Posts tagged counseling 77008
The Empathy Filter: Making the Conscious Choice to Take Another Perspective

Do you ever find yourself listening to a story from a friend or colleague, hearing their emotional experience of anger, frustration, indignation, excitement, hope, etc., and wondering how in the world they are arriving at the conclusions they’ve reached? Can you picture yourself thinking, “Wow, that was really cool of her” just as your friend is saying, “Can you believe how rude she was?” Or maybe you’re not the third party hearing this story from a friend – maybe you’re living it.

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Panic Attacks and Panic Disorder in Children and Teens

Anxiety disorders are common but can be difficult to diagnose in children. Panic attacks occur within the realm of anxiety disorders; however, they are not exclusive to anxiety disorders. Your child may complain about physical symptoms such as stomachaches, headaches, or other aches and pains.

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Suicide: How to Help

Suicide took 47,173 lives in 2017 (CDC, 2018). It took away our wives, husbands, children, friends, and beloved family members. It took doctors, teachers, and famed celebrities. Suicide does not discriminate and is no respecter of person. It is the 10th leading cause of death in the United States and has seen a steady increase since the year 2000.

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January 2019 Position from Our Sex Therapist: The Firecracker

With many people having celebrated the new year earlier this week with firecrackers, this month’s featured position of the month is The Firecracker!  As a heads up, this position might be a bit tricky to get into, so you and your partner might find it helpful to talk about this position beforehand.

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100 Coping Strategies

In the heat of the moment we often forget the coping mechanisms we learn in therapy. It's easy to forget to pause and take a deep breath. I wanted to give you this list to help you in those moments where taking a deep breath just doesn't do the trick. Here are a 100 coping strategies to choose from. Enjoy! 

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Perspective-Taking in Children

I once had a child tell me that taking someone else’s perspective is impossible. Children, especially those diagnosed with ADHD and Autism Spectrum Disorders, tend to take things literally and struggle with perspective-taking. This is because of a child’s cognitive development. Jean Piaget, a renowned psychologist and child development theorist, developed the stage theory of cognitive development that is still used to understand children today. This theory includes 4 stages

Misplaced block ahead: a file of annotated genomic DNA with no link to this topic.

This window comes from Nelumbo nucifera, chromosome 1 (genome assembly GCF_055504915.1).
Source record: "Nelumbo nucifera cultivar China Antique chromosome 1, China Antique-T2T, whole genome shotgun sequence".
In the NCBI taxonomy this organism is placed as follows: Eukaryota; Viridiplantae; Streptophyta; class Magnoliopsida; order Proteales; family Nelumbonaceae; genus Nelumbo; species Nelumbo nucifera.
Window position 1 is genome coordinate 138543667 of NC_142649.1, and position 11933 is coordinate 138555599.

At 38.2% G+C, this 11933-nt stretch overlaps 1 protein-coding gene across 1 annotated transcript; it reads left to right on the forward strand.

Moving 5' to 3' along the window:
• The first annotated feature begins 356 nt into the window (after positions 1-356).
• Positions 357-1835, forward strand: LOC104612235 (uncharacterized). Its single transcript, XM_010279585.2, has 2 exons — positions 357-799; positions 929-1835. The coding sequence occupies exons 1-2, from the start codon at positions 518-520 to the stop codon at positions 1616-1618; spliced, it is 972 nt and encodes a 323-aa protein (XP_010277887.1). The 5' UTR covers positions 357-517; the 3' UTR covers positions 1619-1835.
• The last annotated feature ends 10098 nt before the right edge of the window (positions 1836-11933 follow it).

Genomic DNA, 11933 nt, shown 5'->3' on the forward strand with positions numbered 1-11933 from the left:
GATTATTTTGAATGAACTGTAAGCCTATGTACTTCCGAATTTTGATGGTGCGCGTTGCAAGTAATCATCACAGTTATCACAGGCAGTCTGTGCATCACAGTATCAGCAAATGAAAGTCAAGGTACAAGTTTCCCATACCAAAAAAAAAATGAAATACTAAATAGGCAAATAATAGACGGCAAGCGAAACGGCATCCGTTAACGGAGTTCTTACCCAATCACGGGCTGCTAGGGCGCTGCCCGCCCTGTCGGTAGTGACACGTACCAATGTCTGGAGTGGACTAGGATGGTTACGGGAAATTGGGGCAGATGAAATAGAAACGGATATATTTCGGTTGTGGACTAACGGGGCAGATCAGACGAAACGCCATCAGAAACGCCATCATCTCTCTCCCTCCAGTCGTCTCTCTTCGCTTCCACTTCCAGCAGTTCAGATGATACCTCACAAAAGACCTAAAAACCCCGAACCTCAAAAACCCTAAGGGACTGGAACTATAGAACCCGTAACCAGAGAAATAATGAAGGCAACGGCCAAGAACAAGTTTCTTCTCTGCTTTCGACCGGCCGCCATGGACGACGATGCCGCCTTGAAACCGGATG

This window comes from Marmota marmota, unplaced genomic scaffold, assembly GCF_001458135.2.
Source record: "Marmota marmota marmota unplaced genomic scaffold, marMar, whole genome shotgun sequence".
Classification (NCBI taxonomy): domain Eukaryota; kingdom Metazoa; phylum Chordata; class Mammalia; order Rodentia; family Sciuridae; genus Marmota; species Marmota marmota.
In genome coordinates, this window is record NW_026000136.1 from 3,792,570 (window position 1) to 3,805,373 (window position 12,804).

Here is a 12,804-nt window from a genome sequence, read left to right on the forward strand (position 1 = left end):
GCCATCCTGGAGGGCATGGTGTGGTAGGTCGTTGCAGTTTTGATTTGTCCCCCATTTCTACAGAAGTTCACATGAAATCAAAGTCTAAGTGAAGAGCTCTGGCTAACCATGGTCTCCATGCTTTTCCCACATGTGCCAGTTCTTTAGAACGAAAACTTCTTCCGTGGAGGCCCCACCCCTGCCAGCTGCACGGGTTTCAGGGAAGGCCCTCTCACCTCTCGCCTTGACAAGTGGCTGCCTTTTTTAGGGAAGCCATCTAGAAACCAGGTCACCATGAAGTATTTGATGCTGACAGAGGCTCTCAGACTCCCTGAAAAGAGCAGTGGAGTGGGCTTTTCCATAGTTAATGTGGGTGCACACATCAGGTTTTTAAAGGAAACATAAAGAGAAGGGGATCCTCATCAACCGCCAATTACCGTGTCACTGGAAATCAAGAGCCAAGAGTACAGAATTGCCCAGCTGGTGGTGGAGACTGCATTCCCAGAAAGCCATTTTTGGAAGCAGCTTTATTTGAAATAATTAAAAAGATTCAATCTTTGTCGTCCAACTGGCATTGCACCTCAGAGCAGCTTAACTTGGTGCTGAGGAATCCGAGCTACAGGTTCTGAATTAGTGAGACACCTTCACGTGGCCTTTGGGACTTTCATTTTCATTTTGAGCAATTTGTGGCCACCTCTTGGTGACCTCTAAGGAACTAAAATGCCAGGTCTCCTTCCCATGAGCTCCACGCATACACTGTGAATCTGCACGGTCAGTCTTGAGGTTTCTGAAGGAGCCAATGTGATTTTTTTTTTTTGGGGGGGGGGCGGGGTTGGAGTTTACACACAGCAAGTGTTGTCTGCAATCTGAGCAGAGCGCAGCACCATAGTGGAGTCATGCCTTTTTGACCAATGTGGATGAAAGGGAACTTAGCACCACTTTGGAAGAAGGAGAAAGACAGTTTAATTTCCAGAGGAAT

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Heights Family Counseling Anniversary- Pause, Reflect, Celebrate, and Shift

According to LinkedIn, today marks a year that Heights Family Counseling has been open. I have a love for dates. They allow us to pause, reflect, celebrate, and shift.

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How did I get here?!?

Ever feel like life is happening without your input and you’re just along for the ride? Ever wake up and wonder, “How the heck did I get here?” Believe me, I feel you! It is so easy to get into a routine and go through the motions each day because it’s comfortable and efficient . . . and necessary. Cue the laundry list of obligations and responsibilities.

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Are we putting too much pressure on our children?

Pressure. I feel it, you feel, and our children feel it. We feel the pressure to succeed, the pressure to be the best parent, and the pressure to raise successful children. Our society has created this undue pressure to “be the best.” It is normal to see high schools placing pressure on good grades and getting accepted into desirable colleges.

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How to know when you are flooded

With the anniversary of Hurricane Harvey and the threat of Hurricane Florence on the East Coast, the major effects of flooding have been weighing on my mind lately. Did you know that you can become flooded, too?

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Speaking the Language of Love

Have you ever had the experience where you did something for your partner and then received no recognition for it?  Did this experience then follow up with the thought, “I would have loved for them to do this same thing for me!  Why are they not appreciating me or saying anything about it?”  T

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The Shame Box

I once had a client in a group therapy session tell me, “That’s stored in a box labeled ‘shame.’ I don’t touch that box.” I inwardly gasped, and thought to myself, “That’s why you keep coming back. It’s going to haunt you till you face it.” At the time, I was working in a partial hospitalization program with clients who struggle with addiction and mental health disorders, a.k.a. dual diagnosis clients, a population with a single-digit success rate.

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